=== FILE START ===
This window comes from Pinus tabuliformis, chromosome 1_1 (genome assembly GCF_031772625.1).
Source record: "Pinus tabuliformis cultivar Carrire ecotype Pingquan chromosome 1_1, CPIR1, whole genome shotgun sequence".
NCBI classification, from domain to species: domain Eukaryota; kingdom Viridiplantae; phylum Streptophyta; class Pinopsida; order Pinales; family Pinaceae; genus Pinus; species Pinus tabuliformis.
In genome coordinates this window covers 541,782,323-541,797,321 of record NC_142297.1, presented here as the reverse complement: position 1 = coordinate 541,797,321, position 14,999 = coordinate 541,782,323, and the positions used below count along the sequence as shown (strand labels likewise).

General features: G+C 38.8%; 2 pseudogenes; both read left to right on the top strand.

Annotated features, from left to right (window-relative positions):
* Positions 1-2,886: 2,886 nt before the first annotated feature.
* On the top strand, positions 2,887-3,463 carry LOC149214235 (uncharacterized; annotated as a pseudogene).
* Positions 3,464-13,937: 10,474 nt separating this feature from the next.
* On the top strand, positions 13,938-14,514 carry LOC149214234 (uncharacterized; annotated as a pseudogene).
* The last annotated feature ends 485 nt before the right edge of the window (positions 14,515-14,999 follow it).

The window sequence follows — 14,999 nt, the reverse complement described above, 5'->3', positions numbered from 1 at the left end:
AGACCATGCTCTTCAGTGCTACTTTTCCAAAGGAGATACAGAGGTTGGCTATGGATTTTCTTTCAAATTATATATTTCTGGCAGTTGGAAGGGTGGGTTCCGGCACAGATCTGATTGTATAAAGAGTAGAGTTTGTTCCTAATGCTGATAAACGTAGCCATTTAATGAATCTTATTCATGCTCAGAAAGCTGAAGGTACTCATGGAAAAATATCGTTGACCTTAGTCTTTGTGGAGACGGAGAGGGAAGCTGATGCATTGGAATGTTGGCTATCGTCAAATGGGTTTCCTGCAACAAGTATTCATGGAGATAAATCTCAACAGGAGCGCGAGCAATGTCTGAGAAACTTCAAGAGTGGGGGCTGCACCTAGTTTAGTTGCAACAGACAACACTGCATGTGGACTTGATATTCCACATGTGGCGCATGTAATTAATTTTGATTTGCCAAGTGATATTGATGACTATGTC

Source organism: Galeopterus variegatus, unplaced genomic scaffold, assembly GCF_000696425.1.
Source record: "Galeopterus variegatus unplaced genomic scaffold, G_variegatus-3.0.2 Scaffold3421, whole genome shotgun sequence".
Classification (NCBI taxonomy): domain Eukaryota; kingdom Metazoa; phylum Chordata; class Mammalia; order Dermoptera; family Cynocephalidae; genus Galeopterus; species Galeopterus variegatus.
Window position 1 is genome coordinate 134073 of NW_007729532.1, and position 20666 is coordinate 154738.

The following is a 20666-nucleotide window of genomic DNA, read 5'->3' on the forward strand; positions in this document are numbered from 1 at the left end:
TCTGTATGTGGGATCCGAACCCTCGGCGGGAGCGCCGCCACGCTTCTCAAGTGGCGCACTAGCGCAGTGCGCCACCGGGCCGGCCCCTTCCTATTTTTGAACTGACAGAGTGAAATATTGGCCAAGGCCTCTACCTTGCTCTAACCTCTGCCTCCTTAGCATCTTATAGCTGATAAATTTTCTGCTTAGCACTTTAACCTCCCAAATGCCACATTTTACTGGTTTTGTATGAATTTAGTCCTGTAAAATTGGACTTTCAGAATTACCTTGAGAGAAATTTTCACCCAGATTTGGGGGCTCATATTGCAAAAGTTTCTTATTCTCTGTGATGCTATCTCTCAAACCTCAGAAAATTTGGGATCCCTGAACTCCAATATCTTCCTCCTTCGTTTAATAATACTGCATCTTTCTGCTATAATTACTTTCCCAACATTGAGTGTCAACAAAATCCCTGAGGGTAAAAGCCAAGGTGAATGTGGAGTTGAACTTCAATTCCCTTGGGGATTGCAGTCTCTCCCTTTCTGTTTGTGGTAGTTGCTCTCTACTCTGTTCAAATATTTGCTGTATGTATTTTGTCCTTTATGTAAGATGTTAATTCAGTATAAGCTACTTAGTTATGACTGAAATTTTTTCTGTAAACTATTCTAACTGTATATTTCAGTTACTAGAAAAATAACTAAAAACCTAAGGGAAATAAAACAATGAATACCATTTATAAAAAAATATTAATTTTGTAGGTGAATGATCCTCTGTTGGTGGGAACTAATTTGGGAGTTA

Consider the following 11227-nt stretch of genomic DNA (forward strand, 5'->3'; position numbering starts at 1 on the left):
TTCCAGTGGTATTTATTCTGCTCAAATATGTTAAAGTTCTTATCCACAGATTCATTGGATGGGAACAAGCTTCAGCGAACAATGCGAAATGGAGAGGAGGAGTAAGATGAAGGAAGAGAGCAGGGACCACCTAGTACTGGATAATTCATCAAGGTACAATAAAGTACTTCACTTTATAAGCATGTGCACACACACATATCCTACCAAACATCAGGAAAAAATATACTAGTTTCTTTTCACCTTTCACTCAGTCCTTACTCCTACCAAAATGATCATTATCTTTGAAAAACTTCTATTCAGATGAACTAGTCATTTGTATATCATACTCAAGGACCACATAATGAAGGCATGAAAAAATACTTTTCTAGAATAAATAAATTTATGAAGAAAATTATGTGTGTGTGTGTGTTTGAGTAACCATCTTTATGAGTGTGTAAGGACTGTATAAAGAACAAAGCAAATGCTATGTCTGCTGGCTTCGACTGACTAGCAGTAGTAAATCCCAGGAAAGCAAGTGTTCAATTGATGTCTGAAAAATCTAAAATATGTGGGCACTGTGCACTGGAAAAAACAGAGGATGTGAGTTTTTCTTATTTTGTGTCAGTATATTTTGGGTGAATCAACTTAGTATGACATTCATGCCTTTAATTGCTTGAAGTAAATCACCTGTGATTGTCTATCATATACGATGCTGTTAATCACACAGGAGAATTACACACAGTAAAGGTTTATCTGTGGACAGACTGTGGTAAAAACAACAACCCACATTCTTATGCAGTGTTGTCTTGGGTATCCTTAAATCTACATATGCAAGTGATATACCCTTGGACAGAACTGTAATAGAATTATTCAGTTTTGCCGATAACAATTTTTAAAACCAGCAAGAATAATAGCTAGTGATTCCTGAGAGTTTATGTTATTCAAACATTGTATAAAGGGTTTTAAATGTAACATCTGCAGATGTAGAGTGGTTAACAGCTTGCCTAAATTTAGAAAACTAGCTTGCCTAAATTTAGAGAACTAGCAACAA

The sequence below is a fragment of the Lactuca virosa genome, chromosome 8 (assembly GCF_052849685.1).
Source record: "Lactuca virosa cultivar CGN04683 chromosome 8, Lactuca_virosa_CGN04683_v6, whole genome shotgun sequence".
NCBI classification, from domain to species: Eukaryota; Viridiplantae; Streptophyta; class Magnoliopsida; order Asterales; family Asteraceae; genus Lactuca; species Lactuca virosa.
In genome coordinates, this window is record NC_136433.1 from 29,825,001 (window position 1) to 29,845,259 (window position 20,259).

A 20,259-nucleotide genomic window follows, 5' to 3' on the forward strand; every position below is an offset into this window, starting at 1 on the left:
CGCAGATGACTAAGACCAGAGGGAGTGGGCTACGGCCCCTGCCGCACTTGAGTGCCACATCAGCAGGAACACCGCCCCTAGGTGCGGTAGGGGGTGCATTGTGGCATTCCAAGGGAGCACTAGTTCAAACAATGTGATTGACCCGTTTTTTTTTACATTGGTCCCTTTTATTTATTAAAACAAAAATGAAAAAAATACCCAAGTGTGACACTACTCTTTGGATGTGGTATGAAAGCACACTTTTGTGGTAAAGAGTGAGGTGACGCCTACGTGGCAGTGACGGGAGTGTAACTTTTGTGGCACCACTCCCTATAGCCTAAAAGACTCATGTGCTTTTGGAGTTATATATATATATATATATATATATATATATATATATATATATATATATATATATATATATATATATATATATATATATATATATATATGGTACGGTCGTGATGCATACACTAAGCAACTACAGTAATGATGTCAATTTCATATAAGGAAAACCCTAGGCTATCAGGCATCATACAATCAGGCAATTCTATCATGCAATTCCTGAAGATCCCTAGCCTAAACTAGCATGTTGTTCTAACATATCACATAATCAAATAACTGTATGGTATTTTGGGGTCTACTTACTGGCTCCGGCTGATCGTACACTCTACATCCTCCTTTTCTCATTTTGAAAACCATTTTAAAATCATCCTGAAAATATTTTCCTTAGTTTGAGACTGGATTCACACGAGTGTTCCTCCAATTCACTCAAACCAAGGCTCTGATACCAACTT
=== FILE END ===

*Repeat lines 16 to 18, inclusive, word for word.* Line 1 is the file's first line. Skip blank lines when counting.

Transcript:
Classification (NCBI taxonomy): domain Eukaryota; kingdom Metazoa; phylum Chordata; class Mammalia; order Dermoptera; family Cynocephalidae; genus Galeopterus; species Galeopterus variegatus.
Window position 1 is genome coordinate 134073 of NW_007729532.1, and position 20666 is coordinate 154738.

The following is a 20666-nucleotide window of genomic DNA, read 5'->3' on the forward strand; positions in this document are numbered from 1 at the left end: